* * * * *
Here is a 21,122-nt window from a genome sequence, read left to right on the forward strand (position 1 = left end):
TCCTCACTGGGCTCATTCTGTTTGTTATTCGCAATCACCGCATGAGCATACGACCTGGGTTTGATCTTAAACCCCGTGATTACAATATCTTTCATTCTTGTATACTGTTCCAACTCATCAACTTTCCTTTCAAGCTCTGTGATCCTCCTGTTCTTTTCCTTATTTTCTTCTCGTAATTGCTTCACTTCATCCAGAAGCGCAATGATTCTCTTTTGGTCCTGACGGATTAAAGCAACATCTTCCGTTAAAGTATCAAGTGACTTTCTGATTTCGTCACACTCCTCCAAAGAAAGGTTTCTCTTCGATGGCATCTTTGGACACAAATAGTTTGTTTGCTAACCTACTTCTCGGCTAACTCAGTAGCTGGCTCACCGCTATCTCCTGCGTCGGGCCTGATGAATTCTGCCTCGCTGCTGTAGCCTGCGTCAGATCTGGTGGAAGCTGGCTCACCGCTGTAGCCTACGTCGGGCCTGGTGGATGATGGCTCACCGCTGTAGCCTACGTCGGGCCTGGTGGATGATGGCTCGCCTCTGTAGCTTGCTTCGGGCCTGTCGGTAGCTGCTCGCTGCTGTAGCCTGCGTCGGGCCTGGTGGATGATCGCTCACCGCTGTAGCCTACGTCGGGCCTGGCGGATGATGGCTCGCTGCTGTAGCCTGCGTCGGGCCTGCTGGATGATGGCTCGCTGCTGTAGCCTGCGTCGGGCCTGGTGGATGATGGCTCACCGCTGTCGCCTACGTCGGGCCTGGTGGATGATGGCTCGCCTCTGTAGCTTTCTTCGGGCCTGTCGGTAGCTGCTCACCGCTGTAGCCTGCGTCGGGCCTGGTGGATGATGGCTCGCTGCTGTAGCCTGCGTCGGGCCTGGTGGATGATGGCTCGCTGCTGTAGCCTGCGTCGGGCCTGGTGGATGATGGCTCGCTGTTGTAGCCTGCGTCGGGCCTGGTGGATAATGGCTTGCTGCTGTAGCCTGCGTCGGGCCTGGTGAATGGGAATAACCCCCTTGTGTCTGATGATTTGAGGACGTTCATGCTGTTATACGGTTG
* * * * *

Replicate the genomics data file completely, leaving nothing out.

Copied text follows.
Here is a 21,122-nt window from a genome sequence, read left to right on the forward strand (position 1 = left end):
TCCTCACTGGGCTCATTCTGTTTGTTATTCGCAATCACCGCATGAGCATACGACCTGGGTTTGATCTTAAACCCCGTGATTACAATATCTTTCATTCTTGTATACTGTTCCAACTCATCAACTTTCCTTTCAAGCTCTGTGATCCTCCTGTTCTTTTCCTTATTTTCTTCTCGTAATTGCTTCACTTCATCCAGAAGCGCAATGATTCTCTTTTGGTCCTGACGGATTAAAGCAACATCTTCCGTTAAAGTATCAAGTGACTTTCTGATTTCGTCACACTCCTCCAAAGAAAGGTTTCTCTTCGATGGCATCTTTGGACACAAATAGTTTGTTTGCTAACCTACTTCTCGGCTAACTCAGTAGCTGGCTCACCGCTATCTCCTGCGTCGGGCCTGATGAATTCTGCCTCGCTGCTGTAGCCTGCGTCAGATCTGGTGGAAGCTGGCTCACCGCTGTAGCCTACGTCGGGCCTGGTGGATGATGGCTCACCGCTGTAGCCTACGTCGGGCCTGGTGGATGATGGCTCGCCTCTGTAGCTTGCTTCGGGCCTGTCGGTAGCTGCTCGCTGCTGTAGCCTGCGTCGGGCCTGGTGGATGATCGCTCACCGCTGTAGCCTACGTCGGGCCTGGCGGATGATGGCTCGCTGCTGTAGCCTGCGTCGGGCCTGCTGGATGATGGCTCGCTGCTGTAGCCTGCGTCGGGCCTGGTGGATGATGGCTCACCGCTGTCGCCTACGTCGGGCCTGGTGGATGATGGCTCGCCTCTGTAGCTTTCTTCGGGCCTGTCGGTAGCTGCTCACCGCTGTAGCCTGCGTCGGGCCTGGTGGATGATGGCTCGCTGCTGTAGCCTGCGTCGGGCCTGGTGGATGATGGCTCGCTGCTGTAGCCTGCGTCGGGCCTGGTGGATGATGGCTCGCTGTTGTAGCCTGCGTCGGGCCTGGTGGATAATGGCTTGCTGCTGTAGCCTGCGTCGGGCCTGGTGAATGGGAATAACCCCCTTGTGTCTGATGATTTGAGGACGTTCATGCTGTTATACGGTTG